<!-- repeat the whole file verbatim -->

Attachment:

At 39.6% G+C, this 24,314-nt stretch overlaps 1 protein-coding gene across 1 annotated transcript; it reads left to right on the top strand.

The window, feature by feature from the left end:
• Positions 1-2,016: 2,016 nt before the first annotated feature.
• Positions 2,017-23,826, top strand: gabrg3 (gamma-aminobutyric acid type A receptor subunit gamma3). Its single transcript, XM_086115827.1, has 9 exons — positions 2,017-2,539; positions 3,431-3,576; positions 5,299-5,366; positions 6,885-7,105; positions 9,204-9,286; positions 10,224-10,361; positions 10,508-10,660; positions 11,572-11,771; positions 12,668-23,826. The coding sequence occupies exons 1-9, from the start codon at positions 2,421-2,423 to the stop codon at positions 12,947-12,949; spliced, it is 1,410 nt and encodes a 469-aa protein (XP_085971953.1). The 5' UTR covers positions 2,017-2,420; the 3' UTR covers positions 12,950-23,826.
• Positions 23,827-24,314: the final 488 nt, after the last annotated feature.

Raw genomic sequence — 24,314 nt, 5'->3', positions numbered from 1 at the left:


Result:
At 39.6% G+C, this 24,314-nt stretch overlaps 1 protein-coding gene across 1 annotated transcript; it reads left to right on the top strand.

The window, feature by feature from the left end:
• Positions 1-2,016: 2,016 nt before the first annotated feature.
• Positions 2,017-23,826, top strand: gabrg3 (gamma-aminobutyric acid type A receptor subunit gamma3). Its single transcript, XM_086115827.1, has 9 exons — positions 2,017-2,539; positions 3,431-3,576; positions 5,299-5,366; positions 6,885-7,105; positions 9,204-9,286; positions 10,224-10,361; positions 10,508-10,660; positions 11,572-11,771; positions 12,668-23,826. The coding sequence occupies exons 1-9, from the start codon at positions 2,421-2,423 to the stop codon at positions 12,947-12,949; spliced, it is 1,410 nt and encodes a 469-aa protein (XP_085971953.1). The 5' UTR covers positions 2,017-2,420; the 3' UTR covers positions 12,950-23,826.
• Positions 23,827-24,314: the final 488 nt, after the last annotated feature.

Raw genomic sequence — 24,314 nt, 5'->3', positions numbered from 1 at the left: